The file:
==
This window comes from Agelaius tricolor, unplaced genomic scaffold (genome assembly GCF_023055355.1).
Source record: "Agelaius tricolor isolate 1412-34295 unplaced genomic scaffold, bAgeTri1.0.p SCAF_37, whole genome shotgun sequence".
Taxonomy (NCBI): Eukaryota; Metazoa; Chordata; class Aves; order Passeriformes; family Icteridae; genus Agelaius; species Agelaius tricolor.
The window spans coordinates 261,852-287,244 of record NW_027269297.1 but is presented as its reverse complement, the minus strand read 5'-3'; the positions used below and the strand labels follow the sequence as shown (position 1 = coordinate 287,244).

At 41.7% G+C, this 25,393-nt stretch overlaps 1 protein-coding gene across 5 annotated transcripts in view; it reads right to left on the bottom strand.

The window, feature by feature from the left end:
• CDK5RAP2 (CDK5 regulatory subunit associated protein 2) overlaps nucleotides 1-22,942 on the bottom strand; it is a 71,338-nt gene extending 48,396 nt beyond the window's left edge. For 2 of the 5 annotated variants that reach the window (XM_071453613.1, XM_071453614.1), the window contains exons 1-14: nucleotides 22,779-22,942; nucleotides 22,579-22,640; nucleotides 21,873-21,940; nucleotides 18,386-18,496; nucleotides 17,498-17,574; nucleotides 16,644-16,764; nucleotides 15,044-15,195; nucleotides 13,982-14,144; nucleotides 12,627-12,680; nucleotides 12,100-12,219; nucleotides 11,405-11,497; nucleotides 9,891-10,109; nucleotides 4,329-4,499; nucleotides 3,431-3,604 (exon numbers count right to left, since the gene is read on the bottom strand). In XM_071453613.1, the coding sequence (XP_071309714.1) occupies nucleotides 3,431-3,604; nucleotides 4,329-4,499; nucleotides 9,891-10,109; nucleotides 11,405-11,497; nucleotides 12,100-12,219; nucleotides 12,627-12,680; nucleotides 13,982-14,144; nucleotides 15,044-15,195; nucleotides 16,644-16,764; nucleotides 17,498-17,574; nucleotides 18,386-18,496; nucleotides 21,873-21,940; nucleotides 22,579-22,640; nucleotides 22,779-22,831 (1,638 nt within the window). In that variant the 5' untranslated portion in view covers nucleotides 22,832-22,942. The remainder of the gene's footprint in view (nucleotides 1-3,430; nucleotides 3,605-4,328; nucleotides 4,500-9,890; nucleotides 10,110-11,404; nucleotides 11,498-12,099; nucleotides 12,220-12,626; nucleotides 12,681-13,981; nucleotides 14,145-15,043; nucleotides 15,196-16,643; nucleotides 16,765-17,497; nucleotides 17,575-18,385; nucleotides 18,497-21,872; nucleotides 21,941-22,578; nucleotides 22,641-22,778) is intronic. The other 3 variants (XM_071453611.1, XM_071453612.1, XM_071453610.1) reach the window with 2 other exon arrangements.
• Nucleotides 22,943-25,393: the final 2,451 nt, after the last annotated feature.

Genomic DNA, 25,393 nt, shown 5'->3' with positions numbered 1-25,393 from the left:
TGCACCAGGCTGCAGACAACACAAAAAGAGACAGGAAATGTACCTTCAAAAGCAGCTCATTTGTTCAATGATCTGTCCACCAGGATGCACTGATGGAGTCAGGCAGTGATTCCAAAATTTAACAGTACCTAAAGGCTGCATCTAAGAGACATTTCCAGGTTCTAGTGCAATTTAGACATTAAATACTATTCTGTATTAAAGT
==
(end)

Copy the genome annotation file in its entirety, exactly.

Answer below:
This window comes from Agelaius tricolor, unplaced genomic scaffold (genome assembly GCF_023055355.1).
Source record: "Agelaius tricolor isolate 1412-34295 unplaced genomic scaffold, bAgeTri1.0.p SCAF_37, whole genome shotgun sequence".
Taxonomy (NCBI): Eukaryota; Metazoa; Chordata; class Aves; order Passeriformes; family Icteridae; genus Agelaius; species Agelaius tricolor.
The window spans coordinates 261,852-287,244 of record NW_027269297.1 but is presented as its reverse complement, the minus strand read 5'-3'; the positions used below and the strand labels follow the sequence as shown (position 1 = coordinate 287,244).

At 41.7% G+C, this 25,393-nt stretch overlaps 1 protein-coding gene across 5 annotated transcripts in view; it reads right to left on the bottom strand.

The window, feature by feature from the left end:
• CDK5RAP2 (CDK5 regulatory subunit associated protein 2) overlaps nucleotides 1-22,942 on the bottom strand; it is a 71,338-nt gene extending 48,396 nt beyond the window's left edge. For 2 of the 5 annotated variants that reach the window (XM_071453613.1, XM_071453614.1), the window contains exons 1-14: nucleotides 22,779-22,942; nucleotides 22,579-22,640; nucleotides 21,873-21,940; nucleotides 18,386-18,496; nucleotides 17,498-17,574; nucleotides 16,644-16,764; nucleotides 15,044-15,195; nucleotides 13,982-14,144; nucleotides 12,627-12,680; nucleotides 12,100-12,219; nucleotides 11,405-11,497; nucleotides 9,891-10,109; nucleotides 4,329-4,499; nucleotides 3,431-3,604 (exon numbers count right to left, since the gene is read on the bottom strand). In XM_071453613.1, the coding sequence (XP_071309714.1) occupies nucleotides 3,431-3,604; nucleotides 4,329-4,499; nucleotides 9,891-10,109; nucleotides 11,405-11,497; nucleotides 12,100-12,219; nucleotides 12,627-12,680; nucleotides 13,982-14,144; nucleotides 15,044-15,195; nucleotides 16,644-16,764; nucleotides 17,498-17,574; nucleotides 18,386-18,496; nucleotides 21,873-21,940; nucleotides 22,579-22,640; nucleotides 22,779-22,831 (1,638 nt within the window). In that variant the 5' untranslated portion in view covers nucleotides 22,832-22,942. The remainder of the gene's footprint in view (nucleotides 1-3,430; nucleotides 3,605-4,328; nucleotides 4,500-9,890; nucleotides 10,110-11,404; nucleotides 11,498-12,099; nucleotides 12,220-12,626; nucleotides 12,681-13,981; nucleotides 14,145-15,043; nucleotides 15,196-16,643; nucleotides 16,765-17,497; nucleotides 17,575-18,385; nucleotides 18,497-21,872; nucleotides 21,941-22,578; nucleotides 22,641-22,778) is intronic. The other 3 variants (XM_071453611.1, XM_071453612.1, XM_071453610.1) reach the window with 2 other exon arrangements.
• Nucleotides 22,943-25,393: the final 2,451 nt, after the last annotated feature.

Genomic DNA, 25,393 nt, shown 5'->3' with positions numbered 1-25,393 from the left:
TGCACCAGGCTGCAGACAACACAAAAAGAGACAGGAAATGTACCTTCAAAAGCAGCTCATTTGTTCAATGATCTGTCCACCAGGATGCACTGATGGAGTCAGGCAGTGATTCCAAAATTTAACAGTACCTAAAGGCTGCATCTAAGAGACATTTCCAGGTTCTAGTGCAATTTAGACATTAAATACTATTCTGTATTAAAGT